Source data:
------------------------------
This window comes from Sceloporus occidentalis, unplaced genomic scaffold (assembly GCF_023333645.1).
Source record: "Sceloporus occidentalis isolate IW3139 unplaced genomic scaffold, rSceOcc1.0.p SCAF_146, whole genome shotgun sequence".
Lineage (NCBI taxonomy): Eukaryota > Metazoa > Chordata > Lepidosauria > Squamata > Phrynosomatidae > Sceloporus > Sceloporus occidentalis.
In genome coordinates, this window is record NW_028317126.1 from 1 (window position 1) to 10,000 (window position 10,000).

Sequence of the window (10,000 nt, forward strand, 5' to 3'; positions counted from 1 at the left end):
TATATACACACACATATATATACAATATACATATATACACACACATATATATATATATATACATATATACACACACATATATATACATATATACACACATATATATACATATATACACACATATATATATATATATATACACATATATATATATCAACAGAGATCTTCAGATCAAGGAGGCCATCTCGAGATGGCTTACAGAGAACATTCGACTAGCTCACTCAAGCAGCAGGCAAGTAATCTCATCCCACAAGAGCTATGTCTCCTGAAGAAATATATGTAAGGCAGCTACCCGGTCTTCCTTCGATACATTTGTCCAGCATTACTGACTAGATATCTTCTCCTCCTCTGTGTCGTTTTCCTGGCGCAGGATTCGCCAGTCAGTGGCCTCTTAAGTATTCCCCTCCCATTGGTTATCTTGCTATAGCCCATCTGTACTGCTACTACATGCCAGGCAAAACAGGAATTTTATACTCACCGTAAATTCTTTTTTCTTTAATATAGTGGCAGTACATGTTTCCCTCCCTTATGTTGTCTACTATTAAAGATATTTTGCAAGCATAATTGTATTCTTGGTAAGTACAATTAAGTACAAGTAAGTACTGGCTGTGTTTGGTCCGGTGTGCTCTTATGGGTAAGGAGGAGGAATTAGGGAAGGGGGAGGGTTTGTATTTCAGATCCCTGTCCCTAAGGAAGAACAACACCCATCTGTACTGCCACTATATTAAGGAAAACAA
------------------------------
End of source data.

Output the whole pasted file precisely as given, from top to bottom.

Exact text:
This window comes from Sceloporus occidentalis, unplaced genomic scaffold (assembly GCF_023333645.1).
Source record: "Sceloporus occidentalis isolate IW3139 unplaced genomic scaffold, rSceOcc1.0.p SCAF_146, whole genome shotgun sequence".
Lineage (NCBI taxonomy): Eukaryota > Metazoa > Chordata > Lepidosauria > Squamata > Phrynosomatidae > Sceloporus > Sceloporus occidentalis.
In genome coordinates, this window is record NW_028317126.1 from 1 (window position 1) to 10,000 (window position 10,000).

Sequence of the window (10,000 nt, forward strand, 5' to 3'; positions counted from 1 at the left end):
TATATACACACACATATATATACAATATACATATATACACACACATATATATATATATATACATATATACACACACATATATATACATATATACACACATATATATACATATATACACACATATATATATATATATATACACATATATATATATCAACAGAGATCTTCAGATCAAGGAGGCCATCTCGAGATGGCTTACAGAGAACATTCGACTAGCTCACTCAAGCAGCAGGCAAGTAATCTCATCCCACAAGAGCTATGTCTCCTGAAGAAATATATGTAAGGCAGCTACCCGGTCTTCCTTCGATACATTTGTCCAGCATTACTGACTAGATATCTTCTCCTCCTCTGTGTCGTTTTCCTGGCGCAGGATTCGCCAGTCAGTGGCCTCTTAAGTATTCCCCTCCCATTGGTTATCTTGCTATAGCCCATCTGTACTGCTACTACATGCCAGGCAAAACAGGAATTTTATACTCACCGTAAATTCTTTTTTCTTTAATATAGTGGCAGTACATGTTTCCCTCCCTTATGTTGTCTACTATTAAAGATATTTTGCAAGCATAATTGTATTCTTGGTAAGTACAATTAAGTACAAGTAAGTACTGGCTGTGTTTGGTCCGGTGTGCTCTTATGGGTAAGGAGGAGGAATTAGGGAAGGGGGAGGGTTTGTATTTCAGATCCCTGTCCCTAAGGAAGAACAACACCCATCTGTACTGCCACTATATTAAGGAAAACAA